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Working together on cocoa issues in West Africa

6 August 2022

Did you know that 70% of the world’s cocoa is produced in West Africa? The continuous increase in cocoa production (from 1 million tonnes a year in 1960 to more than 4 million tonnes today) may be good news for chocoholics, but it is not so good for Guinean forests: a significant portion of the 6 million hectares dedicated to cocoa production in West Africa has replaced natural forests.
All the PAPFor landscapes are located in areas where cocoa is produced and four of them are working actively on problems linked to the growth of cocoa production.

Working with the West Africa Biodiversity and Low Emissions Development (WABiLED) programme, PAPFor’s Regional Coordination team therefore organised a workshop on 8 June with nearly 50 participants to discuss challenges and possible solutions to improve field interventions and promote sustainable and environmentally friendly cocoa production.

After a general introduction to the topic by WABiLED, participants followed presentations about different activities related to cocoa in the Gola-Foya, Wologozi-Wonegizi-Ziama, Taï-Grebo-Sapo and Cross River landscapes, as well as a presentation about a cocoa sector programme financed by the Delegation of the European Union in Liberia.

It emerged from the workshop that cocoa development is both a threat and an opportunity for the conservation of Guinean forests. It can be a threat, especially if growth in the sector takes place on the basis of clearing new forest land, without a land-use plan and without accompanying measures on the proper use of inputs and pesticides; but it can be an opportunity if old plantations are developed, and if the cocoa varieties used are suitable for cultivation in shade and using "clean" techniques, in an appropriate agroforestry system. Different options are available to ensure that communities that commit to respecting biodiversity, notably through certification, can gain a more stable and fair income.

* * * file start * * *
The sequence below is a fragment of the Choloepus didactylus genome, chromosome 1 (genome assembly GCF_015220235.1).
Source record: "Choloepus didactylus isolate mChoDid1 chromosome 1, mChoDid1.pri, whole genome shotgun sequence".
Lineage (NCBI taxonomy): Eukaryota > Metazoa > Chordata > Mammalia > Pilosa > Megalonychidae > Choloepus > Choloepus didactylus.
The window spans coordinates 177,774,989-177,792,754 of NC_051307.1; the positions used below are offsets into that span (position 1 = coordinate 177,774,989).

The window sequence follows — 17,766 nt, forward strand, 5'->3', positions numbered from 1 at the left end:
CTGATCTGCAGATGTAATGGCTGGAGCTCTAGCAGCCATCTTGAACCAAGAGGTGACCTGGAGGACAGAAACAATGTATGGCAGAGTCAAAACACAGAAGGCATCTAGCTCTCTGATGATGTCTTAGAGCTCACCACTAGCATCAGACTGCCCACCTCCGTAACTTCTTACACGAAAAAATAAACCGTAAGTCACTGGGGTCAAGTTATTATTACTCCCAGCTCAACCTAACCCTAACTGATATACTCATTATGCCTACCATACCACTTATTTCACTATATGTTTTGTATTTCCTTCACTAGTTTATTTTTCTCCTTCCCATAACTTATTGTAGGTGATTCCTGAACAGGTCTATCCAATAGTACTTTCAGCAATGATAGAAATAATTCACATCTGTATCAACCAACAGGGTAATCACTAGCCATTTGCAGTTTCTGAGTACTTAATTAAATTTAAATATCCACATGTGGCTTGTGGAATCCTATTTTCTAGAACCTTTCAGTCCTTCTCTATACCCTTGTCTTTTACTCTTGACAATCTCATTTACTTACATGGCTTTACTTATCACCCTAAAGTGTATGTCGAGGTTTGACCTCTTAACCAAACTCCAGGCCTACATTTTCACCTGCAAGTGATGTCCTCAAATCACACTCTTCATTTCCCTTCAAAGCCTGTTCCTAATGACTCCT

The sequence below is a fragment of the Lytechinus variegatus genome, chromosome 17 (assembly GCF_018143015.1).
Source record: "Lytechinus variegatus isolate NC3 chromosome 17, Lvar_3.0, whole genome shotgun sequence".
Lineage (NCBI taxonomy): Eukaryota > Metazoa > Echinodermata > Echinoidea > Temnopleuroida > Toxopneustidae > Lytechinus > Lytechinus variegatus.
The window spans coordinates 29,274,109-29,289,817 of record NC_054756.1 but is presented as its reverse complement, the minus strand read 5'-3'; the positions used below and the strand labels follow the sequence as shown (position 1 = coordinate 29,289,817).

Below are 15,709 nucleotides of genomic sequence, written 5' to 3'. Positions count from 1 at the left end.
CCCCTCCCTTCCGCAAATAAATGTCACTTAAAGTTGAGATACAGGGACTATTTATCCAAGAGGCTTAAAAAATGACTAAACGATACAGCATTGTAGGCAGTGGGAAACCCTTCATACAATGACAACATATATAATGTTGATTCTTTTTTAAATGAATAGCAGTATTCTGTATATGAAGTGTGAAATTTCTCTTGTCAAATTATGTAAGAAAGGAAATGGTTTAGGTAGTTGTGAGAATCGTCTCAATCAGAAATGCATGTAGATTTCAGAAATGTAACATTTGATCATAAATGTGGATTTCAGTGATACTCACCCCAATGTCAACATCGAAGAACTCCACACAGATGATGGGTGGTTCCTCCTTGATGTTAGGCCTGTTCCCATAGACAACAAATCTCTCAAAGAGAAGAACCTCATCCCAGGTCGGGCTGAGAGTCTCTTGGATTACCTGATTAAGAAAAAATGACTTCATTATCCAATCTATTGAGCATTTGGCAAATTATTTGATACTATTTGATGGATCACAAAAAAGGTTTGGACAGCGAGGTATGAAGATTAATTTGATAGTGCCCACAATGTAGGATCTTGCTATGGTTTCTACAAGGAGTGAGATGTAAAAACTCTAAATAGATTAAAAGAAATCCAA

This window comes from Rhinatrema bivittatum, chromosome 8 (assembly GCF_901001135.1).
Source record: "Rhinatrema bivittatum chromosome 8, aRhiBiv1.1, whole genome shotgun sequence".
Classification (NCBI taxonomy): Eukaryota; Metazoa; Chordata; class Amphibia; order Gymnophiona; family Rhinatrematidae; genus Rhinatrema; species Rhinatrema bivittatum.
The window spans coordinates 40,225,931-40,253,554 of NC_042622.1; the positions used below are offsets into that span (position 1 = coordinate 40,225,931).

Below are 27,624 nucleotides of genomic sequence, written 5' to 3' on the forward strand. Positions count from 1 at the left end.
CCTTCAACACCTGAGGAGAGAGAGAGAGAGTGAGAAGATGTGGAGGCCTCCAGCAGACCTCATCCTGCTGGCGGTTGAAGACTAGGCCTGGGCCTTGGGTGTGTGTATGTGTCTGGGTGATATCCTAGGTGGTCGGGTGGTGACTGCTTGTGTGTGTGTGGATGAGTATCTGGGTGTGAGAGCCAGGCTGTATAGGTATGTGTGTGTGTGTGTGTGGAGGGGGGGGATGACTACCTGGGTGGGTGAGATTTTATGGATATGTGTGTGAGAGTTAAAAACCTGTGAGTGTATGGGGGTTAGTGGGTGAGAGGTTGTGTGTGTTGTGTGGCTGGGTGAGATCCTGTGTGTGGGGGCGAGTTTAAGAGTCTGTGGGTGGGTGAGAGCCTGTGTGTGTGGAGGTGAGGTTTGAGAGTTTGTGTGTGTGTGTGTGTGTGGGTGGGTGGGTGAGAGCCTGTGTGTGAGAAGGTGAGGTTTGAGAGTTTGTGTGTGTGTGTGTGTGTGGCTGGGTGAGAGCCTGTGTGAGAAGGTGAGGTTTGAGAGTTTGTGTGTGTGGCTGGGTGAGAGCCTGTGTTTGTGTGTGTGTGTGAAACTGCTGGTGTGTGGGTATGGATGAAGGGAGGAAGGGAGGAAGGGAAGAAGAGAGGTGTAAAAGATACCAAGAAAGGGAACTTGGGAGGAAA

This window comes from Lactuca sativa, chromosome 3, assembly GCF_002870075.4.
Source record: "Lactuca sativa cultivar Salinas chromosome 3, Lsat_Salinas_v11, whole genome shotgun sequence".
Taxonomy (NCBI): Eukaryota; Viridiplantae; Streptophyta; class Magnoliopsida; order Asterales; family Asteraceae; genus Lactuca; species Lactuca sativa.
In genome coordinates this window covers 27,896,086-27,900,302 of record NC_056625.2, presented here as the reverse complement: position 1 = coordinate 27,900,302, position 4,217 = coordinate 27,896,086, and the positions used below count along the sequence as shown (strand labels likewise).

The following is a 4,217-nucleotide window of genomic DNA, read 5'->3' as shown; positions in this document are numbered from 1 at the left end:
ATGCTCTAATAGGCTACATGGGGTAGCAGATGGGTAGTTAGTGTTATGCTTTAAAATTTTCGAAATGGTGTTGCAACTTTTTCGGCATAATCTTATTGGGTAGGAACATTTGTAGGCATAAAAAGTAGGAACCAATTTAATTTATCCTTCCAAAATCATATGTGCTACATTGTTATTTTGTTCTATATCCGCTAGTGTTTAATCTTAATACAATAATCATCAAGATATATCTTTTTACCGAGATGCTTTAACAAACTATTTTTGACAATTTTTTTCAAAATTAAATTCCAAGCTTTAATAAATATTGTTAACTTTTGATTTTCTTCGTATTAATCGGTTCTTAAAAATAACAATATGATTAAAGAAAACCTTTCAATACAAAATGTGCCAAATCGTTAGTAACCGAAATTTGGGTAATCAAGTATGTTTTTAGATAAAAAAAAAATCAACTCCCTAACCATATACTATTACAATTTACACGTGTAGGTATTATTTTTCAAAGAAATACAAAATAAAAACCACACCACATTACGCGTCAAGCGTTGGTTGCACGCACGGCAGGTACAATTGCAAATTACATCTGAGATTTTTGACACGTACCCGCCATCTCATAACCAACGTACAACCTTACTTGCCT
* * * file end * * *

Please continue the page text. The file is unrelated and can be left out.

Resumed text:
The workshop ended by identifying issues that need to be developed further and proposing a two- to three-day regional meeting that would bring together all stakeholders. The meeting opened the way to further analysis of the topic and decisions on concrete measures where everyone commits to a win-win solution: sustainable cocoa production from which communities also benefit and which does not come at a cost to Guinean forests.

The PAPFor team and WABiLED are already working on organising the next meeting and will keep you informed.

Bertille Mayen, PAPFor Programme Manager in the Taï-Grebo-Sapo Landscape, on her way to visit the cocoa plantations on the outskirts of the Grebo-Krahn National Park.